The artist looks to have been completely incompetent -- but, if the drawing is accurate enough to depict where the blows fell, it's hard to tell what actually killed Moray. There is a large wound on his leg, but that could not have been fatal unless he bled to death. The only wounds in the chest area are a couple of small scratches on his right side, the largest near the shoulder and not in a particularly vital area; in any case, it does not appear deep. There are the scratches on the face, but both look like flesh wounds (though one came close to Moray's right eye).
According to Thomson, p. 60, the conspiracy was also supposed to eliminate several senior members of Clan Cambell, who controlled the great Earldom of Argyll, but little came of that part of the plot.
According to Magnusson, pp. 396-397, the conspiracy arose because James VI was having trouble with his barons (in other words, nothing unusual in Scotland). The Earl of Bothwell had been fighting against the King -- at one time almost capturing him -- and Moray was allied with Bothwell.
James was even more afraid of Bothwell than he would have been of an ordinary rebel, because he was deeply superstitious, and Bothwell was reputedly involved with witches (Mitchison, p. 150). The king commissioned Huntley to put down Bothwell's faction, meanwhile negotiating with Moray. But Huntley had a grudge against Moray (whose father had enriched himself at the expense of an earlier Huntley -- plus Huntley had a chance to perhaps inherit the Monray earldom).
Moray was at Donibristle, awaiting the chance to confer with the King, when Huntley showed up on February 7 and set fire to the castle. Moray reportedly escaped out a side gate, but was found and killed -- folklore claims that Huntley struck the first blow.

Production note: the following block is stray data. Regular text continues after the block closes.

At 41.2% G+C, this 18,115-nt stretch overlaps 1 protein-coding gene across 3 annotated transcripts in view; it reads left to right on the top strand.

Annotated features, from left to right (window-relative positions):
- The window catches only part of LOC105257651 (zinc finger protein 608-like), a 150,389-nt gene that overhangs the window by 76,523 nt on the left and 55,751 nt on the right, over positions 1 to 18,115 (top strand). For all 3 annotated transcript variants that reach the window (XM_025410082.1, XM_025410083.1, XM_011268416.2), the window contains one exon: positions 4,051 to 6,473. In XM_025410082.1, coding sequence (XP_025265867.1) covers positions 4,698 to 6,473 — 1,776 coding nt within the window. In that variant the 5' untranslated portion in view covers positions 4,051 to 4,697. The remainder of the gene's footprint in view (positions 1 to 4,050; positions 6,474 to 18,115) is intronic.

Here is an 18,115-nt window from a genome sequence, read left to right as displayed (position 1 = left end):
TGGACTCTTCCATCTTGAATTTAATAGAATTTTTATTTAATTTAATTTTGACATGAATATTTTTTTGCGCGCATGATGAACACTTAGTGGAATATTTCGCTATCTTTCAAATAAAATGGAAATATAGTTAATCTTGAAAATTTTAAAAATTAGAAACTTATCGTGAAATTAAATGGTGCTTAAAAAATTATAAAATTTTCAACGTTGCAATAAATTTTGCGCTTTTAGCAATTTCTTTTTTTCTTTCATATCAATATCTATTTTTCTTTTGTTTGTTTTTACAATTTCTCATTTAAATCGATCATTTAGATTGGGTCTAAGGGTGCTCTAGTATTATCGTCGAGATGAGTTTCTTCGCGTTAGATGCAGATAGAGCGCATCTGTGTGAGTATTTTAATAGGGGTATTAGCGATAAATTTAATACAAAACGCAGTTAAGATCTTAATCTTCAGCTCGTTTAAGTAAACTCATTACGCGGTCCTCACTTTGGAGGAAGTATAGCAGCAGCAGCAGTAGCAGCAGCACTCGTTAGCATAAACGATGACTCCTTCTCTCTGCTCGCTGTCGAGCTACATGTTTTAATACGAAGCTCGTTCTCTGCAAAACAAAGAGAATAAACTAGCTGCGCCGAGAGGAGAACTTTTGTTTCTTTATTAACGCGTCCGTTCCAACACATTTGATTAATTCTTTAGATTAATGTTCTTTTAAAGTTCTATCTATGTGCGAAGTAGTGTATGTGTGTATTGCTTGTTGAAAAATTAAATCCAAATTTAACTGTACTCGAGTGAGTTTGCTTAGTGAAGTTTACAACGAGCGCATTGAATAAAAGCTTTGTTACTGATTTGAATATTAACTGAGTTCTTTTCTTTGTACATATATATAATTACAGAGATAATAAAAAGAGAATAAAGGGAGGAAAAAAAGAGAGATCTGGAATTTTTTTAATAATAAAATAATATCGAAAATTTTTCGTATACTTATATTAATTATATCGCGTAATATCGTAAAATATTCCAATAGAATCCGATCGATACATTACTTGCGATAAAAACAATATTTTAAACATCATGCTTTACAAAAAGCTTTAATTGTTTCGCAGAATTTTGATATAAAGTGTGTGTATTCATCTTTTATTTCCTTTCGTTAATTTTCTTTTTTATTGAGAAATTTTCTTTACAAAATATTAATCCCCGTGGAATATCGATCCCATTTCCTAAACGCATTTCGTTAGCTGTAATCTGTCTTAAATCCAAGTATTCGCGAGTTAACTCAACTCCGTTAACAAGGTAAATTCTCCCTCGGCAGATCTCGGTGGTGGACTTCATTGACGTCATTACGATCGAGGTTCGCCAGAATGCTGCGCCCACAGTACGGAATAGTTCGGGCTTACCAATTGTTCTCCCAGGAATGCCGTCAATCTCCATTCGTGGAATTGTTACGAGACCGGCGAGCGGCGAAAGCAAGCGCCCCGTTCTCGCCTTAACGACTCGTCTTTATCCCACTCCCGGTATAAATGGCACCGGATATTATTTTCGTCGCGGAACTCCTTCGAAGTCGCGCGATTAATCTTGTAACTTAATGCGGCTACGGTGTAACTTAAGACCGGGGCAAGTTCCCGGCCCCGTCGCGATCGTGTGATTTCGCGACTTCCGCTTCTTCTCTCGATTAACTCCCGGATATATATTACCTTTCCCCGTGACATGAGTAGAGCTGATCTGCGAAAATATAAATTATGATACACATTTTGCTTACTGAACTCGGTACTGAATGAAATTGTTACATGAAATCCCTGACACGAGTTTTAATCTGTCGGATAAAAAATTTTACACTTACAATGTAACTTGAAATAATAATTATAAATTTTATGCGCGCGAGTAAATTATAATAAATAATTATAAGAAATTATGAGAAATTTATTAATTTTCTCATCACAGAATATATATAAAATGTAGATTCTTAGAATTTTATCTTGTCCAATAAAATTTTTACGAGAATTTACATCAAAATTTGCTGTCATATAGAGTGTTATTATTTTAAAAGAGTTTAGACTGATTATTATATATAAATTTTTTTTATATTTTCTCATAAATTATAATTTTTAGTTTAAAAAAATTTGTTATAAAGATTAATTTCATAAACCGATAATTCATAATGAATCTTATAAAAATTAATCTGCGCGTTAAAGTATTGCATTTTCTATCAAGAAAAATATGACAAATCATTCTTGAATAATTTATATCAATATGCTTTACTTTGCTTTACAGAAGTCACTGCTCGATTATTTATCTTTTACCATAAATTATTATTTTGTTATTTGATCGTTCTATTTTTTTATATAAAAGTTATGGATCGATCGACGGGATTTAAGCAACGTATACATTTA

James may have been prepared to negotiate with Moray, but he certainly didn't grieve for him; Huntley was merely placed under house arrest for a week. This is what caused Moray's mother to raise such a stink; she wanted justice for her son.
James VI never did catch up with Bothwell, though the earl eventually fled into exile. But he did not die until 1624, only a year before James himself.
Cowan, in the article "Calvinism and the Survival of Folk," notes on p. 43 that, shortly before Moray was killed, Sir John Campbell of Cawdor was also killed. These two were both strong supporters of the Kirk, and Cowan reports a speculation that, instead of being killed for political reasons, they were killed by enemies of Calvinism. Cowan suggests, "The ballad was almost certainly Kirk-inspired and it attacks King James at several vulnerable points."
It appears that Cowan is referring to the lines stating that the earl, "He might have been a king," and "He was the Queen's love." Moray, as the husband of the descendent of a bastard of James V, was not in line for the kingship -- but some might have seen him so. As for being the Queen's love, this is pretty definitely false -- but it plays upon James VI's apparent homosexuality; James had children by his wife Anne, but was known for his male favorites.
Cowan on p. 44 says that James was forced to accept legislation establishing Presbyterianism in May 1592.
This is certainly an interesting speculation but its ultimate weakness is that there seems no hint of it in the chronicles, and the ballad as we now have it has no Presbyterian references that I can see.
It is ironic to note that this ballad is best-known for an error of hearing *after* it moved out of tradition: The lines "They ha(v)e slain the Earl of Murray And laid him on the green" was heard as "They have slain the Earl of Murray and Lady Mondegreen," giving us the word "mondegreen." - RBW
Bibliography Last updated in version 4.1
File: C181